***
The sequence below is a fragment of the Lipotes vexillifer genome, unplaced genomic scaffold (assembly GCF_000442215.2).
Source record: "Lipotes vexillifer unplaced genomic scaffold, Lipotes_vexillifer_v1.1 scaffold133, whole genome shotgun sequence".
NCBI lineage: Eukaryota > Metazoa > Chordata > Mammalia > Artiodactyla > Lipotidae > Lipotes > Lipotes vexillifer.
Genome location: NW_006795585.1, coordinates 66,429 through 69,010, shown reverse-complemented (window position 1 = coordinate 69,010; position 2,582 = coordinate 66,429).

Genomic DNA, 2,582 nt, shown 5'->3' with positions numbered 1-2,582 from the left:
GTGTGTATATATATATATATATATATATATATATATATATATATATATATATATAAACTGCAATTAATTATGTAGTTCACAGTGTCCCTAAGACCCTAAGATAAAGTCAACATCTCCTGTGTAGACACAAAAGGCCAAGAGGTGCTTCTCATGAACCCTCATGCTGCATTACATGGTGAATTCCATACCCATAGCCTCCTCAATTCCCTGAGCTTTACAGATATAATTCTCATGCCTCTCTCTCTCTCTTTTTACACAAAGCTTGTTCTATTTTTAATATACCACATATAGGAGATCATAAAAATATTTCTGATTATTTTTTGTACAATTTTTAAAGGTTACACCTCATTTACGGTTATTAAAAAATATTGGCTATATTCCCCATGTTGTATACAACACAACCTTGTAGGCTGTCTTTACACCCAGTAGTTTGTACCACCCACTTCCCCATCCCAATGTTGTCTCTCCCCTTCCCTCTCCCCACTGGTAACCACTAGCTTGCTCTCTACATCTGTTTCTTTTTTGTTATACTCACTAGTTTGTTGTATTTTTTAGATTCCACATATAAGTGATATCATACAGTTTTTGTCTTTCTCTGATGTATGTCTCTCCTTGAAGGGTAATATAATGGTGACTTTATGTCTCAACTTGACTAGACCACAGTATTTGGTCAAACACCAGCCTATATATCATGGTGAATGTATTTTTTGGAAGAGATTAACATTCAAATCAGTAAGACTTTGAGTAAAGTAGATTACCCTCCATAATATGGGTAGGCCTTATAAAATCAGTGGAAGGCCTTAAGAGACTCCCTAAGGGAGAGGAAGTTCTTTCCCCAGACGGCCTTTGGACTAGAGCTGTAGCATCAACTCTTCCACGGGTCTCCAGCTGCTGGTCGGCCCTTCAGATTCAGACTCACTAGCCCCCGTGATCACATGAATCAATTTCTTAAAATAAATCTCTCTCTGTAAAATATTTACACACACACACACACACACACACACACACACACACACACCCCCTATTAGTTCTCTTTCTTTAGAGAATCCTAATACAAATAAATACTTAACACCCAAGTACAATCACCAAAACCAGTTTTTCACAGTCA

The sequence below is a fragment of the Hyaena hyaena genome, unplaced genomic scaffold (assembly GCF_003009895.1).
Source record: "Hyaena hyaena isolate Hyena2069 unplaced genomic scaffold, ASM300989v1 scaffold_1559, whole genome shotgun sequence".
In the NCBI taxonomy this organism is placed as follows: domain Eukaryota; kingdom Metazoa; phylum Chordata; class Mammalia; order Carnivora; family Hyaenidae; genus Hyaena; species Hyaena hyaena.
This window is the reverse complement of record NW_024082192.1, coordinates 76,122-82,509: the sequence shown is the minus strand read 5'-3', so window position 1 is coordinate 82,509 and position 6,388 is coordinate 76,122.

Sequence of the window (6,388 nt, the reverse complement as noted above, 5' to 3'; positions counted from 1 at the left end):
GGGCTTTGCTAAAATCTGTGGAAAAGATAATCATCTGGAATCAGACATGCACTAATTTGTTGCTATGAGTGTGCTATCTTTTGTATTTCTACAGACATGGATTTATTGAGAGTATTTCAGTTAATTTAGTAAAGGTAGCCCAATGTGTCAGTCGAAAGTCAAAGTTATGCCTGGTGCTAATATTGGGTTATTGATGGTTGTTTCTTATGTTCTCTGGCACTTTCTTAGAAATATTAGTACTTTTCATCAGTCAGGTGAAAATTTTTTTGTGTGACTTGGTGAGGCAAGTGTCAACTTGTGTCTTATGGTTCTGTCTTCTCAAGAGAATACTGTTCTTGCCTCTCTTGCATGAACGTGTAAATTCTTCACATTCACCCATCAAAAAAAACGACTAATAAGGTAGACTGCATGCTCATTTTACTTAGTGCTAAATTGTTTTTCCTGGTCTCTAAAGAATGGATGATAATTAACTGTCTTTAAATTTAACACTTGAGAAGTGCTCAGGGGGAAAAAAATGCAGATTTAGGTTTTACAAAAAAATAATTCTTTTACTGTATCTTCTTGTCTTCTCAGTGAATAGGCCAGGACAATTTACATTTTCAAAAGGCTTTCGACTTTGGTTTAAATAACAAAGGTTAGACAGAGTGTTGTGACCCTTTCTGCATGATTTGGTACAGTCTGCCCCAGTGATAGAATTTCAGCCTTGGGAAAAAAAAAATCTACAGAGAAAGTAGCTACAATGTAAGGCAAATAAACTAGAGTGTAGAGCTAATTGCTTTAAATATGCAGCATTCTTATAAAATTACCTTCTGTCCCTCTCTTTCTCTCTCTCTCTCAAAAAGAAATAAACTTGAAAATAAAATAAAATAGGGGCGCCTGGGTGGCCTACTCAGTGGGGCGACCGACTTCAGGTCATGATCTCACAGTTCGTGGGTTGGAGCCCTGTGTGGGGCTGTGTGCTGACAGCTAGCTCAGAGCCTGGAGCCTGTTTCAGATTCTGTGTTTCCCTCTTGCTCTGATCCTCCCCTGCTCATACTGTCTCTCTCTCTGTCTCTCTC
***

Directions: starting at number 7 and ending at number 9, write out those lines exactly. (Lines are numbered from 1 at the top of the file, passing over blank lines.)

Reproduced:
The sequence below is a fragment of the Hyaena hyaena genome, unplaced genomic scaffold (assembly GCF_003009895.1).
Source record: "Hyaena hyaena isolate Hyena2069 unplaced genomic scaffold, ASM300989v1 scaffold_1559, whole genome shotgun sequence".
In the NCBI taxonomy this organism is placed as follows: domain Eukaryota; kingdom Metazoa; phylum Chordata; class Mammalia; order Carnivora; family Hyaenidae; genus Hyaena; species Hyaena hyaena.